Couldn't decide which would be her favorite rendition, so I linked to a bunch. Take your pick. She often told me that was a favorite song.
In her honor on this special day, I am going to share something with you that I expect most of you have never seen--maybe none of you have. Dad had a little black book that he kept and wrote down his sentiments on occasion. Actually, he carefully typed these words on small pages (both sides), and today I am going to share with you the first two pages exactly:
WHEN FIRST WE MET
Saturday, September 30, was the day. The New England Mission Reunion was held in the evening at the beautiful Colonial Hills Chapel. The year was 1950.
While we were gathered together in the Chapel for the Program I saw Dave Hinckley, my former missionary friend in Nova Scotia.
But most important to me was the girl who he was with. She was pretty and sweet. I wanted to meet her but as I remember, the opportunity did not arise for I only shook hands with Dave in passing. If a face can radiate revealing a beautiful spirit that lives within, then I knew of a beautiful soul when I first saw her.
That night I left with a supressed sorrow that I had missed a golden chance to meet a wonderful girl. I felt I would probably never see her again and so I must forget the matter. So I did.
A few weeks later Lamba Delta Sigma held their get acquainted party for all the members and visitors who cared to come.
The party began when several persons received groups of about twenty persons, at their homes for games and refreshments. One group came to my home.
When the parties had ended we went to one of two roller skating rinks where we skated together in a large body for the remainder of the evening.
This is where I saw her again. But, the glimpses of her were few and far between as she would be swallowed up again in the large crowd as we skated around the rink.
Of all the persons there that night--and I suppose that there were several hundred--only two persons interested me enough to want to meet them and take them out. She was one.
The evening drew on and closing time was soon at hand, and I hadn't yet had a chance to meet her. I remember the regrets I had after seeing her at the reunion and failing to meet her then. I promised myself this second opportunity would certainly not be wasted.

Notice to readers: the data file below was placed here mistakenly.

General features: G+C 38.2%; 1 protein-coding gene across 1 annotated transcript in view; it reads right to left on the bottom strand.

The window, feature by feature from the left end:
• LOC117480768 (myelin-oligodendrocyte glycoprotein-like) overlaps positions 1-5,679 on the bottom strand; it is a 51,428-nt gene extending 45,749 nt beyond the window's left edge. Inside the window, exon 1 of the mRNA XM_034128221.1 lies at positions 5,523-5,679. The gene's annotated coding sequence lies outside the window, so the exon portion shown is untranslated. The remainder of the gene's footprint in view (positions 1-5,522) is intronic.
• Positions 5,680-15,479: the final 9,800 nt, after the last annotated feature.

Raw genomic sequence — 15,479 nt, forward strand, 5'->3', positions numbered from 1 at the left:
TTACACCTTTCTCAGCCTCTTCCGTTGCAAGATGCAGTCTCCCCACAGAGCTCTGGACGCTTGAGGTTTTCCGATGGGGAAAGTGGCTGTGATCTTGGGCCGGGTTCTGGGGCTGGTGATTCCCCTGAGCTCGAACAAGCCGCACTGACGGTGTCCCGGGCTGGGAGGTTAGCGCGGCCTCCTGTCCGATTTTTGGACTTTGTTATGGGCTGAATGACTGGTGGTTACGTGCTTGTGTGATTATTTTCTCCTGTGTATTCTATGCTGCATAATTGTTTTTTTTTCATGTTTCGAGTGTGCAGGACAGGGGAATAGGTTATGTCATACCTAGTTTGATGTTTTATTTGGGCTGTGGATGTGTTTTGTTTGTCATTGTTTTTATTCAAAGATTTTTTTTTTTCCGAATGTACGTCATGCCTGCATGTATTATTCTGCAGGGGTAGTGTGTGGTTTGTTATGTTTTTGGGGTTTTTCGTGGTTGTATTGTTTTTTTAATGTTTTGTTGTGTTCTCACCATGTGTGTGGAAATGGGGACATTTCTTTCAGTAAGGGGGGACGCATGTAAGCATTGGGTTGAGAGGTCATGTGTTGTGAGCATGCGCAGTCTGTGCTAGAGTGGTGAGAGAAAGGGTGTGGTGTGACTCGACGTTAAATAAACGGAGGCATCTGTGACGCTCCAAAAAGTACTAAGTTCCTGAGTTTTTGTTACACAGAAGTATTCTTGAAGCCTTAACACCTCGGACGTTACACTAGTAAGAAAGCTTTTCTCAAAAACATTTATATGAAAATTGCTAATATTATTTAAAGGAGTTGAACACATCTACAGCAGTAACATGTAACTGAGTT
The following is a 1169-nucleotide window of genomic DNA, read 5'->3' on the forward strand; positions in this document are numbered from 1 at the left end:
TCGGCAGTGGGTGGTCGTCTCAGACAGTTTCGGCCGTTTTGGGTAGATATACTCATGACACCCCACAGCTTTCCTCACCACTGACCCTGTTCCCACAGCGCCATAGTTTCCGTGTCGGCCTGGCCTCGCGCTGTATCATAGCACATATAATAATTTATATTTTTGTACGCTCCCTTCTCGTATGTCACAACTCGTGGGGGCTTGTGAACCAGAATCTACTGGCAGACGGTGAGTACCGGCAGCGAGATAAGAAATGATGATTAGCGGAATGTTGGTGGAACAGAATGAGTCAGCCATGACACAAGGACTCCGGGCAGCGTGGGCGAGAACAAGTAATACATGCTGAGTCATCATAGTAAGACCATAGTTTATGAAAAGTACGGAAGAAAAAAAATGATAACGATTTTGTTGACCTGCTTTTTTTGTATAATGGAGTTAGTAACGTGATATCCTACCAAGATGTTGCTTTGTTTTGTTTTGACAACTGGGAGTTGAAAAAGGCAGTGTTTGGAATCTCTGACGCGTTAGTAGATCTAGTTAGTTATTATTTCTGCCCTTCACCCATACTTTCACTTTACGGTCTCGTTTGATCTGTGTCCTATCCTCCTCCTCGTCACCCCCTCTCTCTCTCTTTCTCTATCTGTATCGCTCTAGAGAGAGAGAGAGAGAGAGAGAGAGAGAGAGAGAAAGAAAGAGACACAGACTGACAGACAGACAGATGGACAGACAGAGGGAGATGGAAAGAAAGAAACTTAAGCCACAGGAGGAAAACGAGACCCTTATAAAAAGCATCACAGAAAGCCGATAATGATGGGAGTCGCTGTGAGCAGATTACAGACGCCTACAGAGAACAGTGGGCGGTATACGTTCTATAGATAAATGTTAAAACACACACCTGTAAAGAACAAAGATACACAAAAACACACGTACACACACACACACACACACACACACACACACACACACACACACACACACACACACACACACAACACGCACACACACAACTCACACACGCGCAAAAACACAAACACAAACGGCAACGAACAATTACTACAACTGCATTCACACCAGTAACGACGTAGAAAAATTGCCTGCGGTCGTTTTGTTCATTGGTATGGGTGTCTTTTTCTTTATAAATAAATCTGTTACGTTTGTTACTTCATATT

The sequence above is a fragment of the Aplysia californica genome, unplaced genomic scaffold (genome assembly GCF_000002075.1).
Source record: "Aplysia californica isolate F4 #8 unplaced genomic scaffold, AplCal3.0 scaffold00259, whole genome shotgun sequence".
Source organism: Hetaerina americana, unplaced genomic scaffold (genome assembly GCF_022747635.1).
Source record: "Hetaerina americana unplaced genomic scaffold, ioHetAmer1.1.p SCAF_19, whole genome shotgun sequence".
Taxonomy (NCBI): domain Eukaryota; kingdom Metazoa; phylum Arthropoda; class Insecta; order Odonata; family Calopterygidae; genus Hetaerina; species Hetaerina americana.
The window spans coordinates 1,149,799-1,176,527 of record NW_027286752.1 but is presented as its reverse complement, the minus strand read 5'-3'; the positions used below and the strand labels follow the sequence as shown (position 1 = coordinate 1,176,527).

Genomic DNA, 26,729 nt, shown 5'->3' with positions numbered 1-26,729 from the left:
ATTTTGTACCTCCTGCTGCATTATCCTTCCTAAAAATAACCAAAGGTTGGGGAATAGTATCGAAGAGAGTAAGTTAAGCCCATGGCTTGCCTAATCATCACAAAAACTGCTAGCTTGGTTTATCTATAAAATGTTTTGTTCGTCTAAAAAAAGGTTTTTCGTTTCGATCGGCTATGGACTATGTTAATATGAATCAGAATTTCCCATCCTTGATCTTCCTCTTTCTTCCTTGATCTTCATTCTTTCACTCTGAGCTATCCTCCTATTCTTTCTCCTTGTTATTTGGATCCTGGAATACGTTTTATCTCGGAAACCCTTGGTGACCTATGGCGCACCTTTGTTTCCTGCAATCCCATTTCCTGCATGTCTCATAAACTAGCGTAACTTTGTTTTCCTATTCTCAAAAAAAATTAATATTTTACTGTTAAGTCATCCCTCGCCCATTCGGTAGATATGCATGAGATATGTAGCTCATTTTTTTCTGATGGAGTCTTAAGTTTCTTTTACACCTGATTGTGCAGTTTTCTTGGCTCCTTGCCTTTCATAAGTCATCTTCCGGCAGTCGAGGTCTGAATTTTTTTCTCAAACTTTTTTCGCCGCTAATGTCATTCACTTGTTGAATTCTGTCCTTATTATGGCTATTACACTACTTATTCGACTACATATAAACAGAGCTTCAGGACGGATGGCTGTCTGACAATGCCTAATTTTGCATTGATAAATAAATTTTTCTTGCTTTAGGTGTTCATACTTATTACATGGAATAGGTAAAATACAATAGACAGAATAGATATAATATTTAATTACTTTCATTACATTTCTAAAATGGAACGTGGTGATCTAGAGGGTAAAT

I looked carefully until I saw her at the side with another person, sitting and talking. I skated over and talked to her and felt sad for sure when I found that another person would take her home afterwards and that I would not enjoy the opportunity.
But I had met Marjorie Curtis at last, talked with her, and knew I would soon take her out. And I was happy.
I also met the other person who had caught my eye this night and took her out--but only once, for after that I took Marge out and interest in the rest was quickly lost.
That's it. You'll have to wait for the next two pages FALLING IN LOVE, which I will share shortly.
I am grateful for these glimpses into Mom and Dad's lives and eternally grateful for our mother. She saw in all of us potential, hope, and joy, then she lived to make those a reality for all of us.
You are all familiar with the famous rendition of the 2000 Stripling Warriors by Arnold Friberg. I always wanted to be like that, but I wasn't. I was a short, little scrawny dude with glasses. But Mom never saw me that way. Every day I try to live up to the person she saw in me and every day I fall short. She sees more in all of us than what we could really become in this lifetime. But her encouragement drives us on still.
I am beginning to see from her perspective. I found another favorite video, which each time I watch reminds me of her and how she sees stripling in all of us, whether we can see it or not.
I love you Mom.
“The weak things of the world shall come forth"